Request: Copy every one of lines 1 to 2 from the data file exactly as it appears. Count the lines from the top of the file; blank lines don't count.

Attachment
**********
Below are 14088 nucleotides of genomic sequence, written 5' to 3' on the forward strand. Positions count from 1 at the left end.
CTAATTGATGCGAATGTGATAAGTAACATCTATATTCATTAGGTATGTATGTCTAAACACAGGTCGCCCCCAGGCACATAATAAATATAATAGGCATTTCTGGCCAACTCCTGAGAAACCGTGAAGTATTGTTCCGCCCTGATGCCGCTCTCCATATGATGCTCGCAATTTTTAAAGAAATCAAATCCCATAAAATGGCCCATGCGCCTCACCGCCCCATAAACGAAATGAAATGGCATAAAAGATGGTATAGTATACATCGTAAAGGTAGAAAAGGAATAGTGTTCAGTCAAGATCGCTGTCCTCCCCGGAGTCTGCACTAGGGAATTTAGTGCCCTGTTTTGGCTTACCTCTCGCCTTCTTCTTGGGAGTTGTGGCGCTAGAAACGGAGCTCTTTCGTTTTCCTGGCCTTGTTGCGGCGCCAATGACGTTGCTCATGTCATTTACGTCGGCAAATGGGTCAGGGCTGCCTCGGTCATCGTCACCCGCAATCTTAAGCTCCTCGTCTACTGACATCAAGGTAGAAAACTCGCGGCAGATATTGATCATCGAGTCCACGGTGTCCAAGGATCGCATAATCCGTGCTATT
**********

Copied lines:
Below are 14088 nucleotides of genomic sequence, written 5' to 3' on the forward strand. Positions count from 1 at the left end.
CTAATTGATGCGAATGTGATAAGTAACATCTATATTCATTAGGTATGTATGTCTAAACACAGGTCGCCCCCAGGCACATAATAAATATAATAGGCATTTCTGGCCAACTCCTGAGAAACCGTGAAGTATTGTTCCGCCCTGATGCCGCTCTCCATATGATGCTCGCAATTTTTAAAGAAATCAAATCCCATAAAATGGCCCATGCGCCTCACCGCCCCATAAACGAAATGAAATGGCATAAAAGATGGTATAGTATACATCGTAAAGGTAGAAAAGGAATAGTGTTCAGTCAAGATCGCTGTCCTCCCCGGAGTCTGCACTAGGGAATTTAGTGCCCTGTTTTGGCTTACCTCTCGCCTTCTTCTTGGGAGTTGTGGCGCTAGAAACGGAGCTCTTTCGTTTTCCTGGCCTTGTTGCGGCGCCAATGACGTTGCTCATGTCATTTACGTCGGCAAATGGGTCAGGGCTGCCTCGGTCATCGTCACCCGCAATCTTAAGCTCCTCGTCTACTGACATCAAGGTAGAAAACTCGCGGCAGATATTGATCATCGAGTCCACGGTGTCCAAGGATCGCATAATCCGTGCTATT